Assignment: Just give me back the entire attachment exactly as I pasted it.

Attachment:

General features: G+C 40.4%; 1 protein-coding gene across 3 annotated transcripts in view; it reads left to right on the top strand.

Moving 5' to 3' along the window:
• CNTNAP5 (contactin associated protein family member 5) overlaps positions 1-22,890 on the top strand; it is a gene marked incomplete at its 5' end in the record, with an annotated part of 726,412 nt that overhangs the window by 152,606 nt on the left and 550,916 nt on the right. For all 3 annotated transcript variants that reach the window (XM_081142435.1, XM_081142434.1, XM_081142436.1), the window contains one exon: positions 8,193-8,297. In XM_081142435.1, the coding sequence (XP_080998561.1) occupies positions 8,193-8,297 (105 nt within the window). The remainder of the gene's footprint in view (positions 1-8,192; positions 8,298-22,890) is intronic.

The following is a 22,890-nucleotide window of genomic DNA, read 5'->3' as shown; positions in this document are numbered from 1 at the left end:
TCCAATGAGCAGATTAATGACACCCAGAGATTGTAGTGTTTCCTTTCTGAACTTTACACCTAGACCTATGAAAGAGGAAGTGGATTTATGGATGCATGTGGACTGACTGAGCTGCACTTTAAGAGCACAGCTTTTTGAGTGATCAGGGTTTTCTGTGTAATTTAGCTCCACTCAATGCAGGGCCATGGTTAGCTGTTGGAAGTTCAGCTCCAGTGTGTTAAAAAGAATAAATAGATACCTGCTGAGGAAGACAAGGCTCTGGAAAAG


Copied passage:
General features: G+C 40.4%; 1 protein-coding gene across 3 annotated transcripts in view; it reads left to right on the top strand.

Moving 5' to 3' along the window:
• CNTNAP5 (contactin associated protein family member 5) overlaps positions 1-22,890 on the top strand; it is a gene marked incomplete at its 5' end in the record, with an annotated part of 726,412 nt that overhangs the window by 152,606 nt on the left and 550,916 nt on the right. For all 3 annotated transcript variants that reach the window (XM_081142435.1, XM_081142434.1, XM_081142436.1), the window contains one exon: positions 8,193-8,297. In XM_081142435.1, the coding sequence (XP_080998561.1) occupies positions 8,193-8,297 (105 nt within the window). The remainder of the gene's footprint in view (positions 1-8,192; positions 8,298-22,890) is intronic.

The following is a 22,890-nucleotide window of genomic DNA, read 5'->3' as shown; positions in this document are numbered from 1 at the left end:
TCCAATGAGCAGATTAATGACACCCAGAGATTGTAGTGTTTCCTTTCTGAACTTTACACCTAGACCTATGAAAGAGGAAGTGGATTTATGGATGCATGTGGACTGACTGAGCTGCACTTTAAGAGCACAGCTTTTTGAGTGATCAGGGTTTTCTGTGTAATTTAGCTCCACTCAATGCAGGGCCATGGTTAGCTGTTGGAAGTTCAGCTCCAGTGTGTTAAAAAGAATAAATAGATACCTGCTGAGGAAGACAAGGCTCTGGAAAAG